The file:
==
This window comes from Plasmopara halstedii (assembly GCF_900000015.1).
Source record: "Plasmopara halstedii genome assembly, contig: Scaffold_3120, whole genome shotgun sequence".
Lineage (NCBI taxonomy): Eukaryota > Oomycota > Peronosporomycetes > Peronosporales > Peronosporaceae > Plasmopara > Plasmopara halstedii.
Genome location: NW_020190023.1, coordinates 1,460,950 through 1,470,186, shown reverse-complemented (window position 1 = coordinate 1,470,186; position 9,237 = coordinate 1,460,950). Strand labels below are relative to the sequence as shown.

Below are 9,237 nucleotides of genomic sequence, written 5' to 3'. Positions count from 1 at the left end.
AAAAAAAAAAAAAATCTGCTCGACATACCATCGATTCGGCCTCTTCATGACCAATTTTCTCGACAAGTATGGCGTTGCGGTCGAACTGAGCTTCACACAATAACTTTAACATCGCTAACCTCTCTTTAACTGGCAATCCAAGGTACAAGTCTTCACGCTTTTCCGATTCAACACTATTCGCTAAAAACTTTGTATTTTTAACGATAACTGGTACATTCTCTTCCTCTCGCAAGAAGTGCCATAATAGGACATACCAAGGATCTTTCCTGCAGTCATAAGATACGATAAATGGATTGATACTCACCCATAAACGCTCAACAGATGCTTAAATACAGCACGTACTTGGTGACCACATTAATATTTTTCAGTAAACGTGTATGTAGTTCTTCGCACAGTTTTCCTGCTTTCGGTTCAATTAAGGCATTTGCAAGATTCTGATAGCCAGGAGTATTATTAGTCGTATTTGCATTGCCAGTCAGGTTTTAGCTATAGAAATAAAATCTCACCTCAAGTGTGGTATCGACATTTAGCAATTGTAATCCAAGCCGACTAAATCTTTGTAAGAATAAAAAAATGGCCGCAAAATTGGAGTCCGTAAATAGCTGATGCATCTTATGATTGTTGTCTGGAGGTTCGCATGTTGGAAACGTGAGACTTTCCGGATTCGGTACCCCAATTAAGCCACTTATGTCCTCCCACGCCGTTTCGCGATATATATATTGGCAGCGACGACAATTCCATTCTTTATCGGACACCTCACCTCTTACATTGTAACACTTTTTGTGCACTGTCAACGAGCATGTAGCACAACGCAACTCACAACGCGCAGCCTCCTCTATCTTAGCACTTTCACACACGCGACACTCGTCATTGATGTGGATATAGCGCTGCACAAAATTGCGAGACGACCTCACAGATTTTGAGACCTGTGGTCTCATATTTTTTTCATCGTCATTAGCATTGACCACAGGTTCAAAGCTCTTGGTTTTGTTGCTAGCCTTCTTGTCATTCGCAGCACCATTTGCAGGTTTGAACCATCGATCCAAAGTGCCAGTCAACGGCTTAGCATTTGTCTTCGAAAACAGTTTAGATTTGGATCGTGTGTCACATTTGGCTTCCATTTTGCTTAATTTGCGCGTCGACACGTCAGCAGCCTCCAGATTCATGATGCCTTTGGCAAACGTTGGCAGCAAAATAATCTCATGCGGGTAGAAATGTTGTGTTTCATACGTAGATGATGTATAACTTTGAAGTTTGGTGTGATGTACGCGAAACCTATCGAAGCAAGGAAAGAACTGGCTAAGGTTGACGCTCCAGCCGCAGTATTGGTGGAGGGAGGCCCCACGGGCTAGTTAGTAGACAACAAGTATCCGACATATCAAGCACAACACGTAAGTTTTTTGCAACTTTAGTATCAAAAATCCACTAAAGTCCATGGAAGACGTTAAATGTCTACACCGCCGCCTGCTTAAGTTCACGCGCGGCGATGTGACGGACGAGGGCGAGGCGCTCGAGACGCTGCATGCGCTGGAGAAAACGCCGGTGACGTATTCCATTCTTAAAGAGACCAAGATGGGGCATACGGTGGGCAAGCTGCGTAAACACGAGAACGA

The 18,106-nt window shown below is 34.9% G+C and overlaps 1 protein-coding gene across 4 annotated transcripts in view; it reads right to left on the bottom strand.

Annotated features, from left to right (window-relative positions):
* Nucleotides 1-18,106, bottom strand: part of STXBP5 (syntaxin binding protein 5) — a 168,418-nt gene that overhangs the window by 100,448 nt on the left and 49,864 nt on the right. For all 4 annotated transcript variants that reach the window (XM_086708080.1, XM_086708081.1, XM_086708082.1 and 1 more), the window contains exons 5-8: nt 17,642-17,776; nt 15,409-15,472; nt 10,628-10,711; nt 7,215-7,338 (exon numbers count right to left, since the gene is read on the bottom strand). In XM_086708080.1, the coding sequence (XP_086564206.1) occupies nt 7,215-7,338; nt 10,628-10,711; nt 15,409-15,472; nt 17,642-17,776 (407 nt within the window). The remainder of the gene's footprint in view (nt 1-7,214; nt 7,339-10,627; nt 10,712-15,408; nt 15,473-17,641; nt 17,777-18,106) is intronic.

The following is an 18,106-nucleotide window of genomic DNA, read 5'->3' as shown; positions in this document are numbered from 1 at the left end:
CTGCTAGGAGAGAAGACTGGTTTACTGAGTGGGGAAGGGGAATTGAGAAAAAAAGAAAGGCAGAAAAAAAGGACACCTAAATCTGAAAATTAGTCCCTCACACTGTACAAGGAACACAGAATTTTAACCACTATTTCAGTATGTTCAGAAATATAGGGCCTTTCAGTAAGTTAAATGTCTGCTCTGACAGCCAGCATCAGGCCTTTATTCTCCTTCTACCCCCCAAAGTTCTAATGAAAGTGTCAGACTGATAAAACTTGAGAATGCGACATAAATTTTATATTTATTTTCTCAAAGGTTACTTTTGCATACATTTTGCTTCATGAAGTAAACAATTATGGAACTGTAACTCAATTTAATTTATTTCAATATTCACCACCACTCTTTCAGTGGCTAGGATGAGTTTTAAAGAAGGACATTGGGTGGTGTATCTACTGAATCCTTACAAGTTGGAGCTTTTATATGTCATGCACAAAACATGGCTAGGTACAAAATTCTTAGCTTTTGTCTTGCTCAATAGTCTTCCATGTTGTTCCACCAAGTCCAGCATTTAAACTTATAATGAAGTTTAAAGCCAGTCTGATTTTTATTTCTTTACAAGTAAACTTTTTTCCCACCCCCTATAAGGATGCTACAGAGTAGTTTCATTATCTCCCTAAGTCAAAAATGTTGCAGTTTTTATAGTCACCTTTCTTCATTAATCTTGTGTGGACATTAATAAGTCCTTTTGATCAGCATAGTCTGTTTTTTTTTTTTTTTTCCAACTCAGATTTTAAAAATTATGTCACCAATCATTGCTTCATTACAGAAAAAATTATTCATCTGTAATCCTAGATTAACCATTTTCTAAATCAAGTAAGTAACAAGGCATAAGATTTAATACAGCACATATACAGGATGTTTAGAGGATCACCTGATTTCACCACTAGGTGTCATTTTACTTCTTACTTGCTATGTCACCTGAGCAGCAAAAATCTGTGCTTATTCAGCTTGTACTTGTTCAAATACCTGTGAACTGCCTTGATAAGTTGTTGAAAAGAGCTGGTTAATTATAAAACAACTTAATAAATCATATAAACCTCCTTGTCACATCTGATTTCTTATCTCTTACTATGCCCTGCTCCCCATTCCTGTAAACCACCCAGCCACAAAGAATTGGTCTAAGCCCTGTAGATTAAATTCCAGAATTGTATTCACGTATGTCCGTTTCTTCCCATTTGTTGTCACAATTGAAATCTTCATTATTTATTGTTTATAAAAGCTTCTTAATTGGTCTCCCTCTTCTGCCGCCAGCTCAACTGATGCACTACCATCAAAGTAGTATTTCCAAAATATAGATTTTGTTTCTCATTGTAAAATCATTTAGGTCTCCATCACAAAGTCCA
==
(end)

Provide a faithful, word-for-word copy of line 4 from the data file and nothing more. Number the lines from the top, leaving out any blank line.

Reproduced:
Genome location: NW_020190023.1, coordinates 1,460,950 through 1,470,186, shown reverse-complemented (window position 1 = coordinate 1,470,186; position 9,237 = coordinate 1,460,950). Strand labels below are relative to the sequence as shown.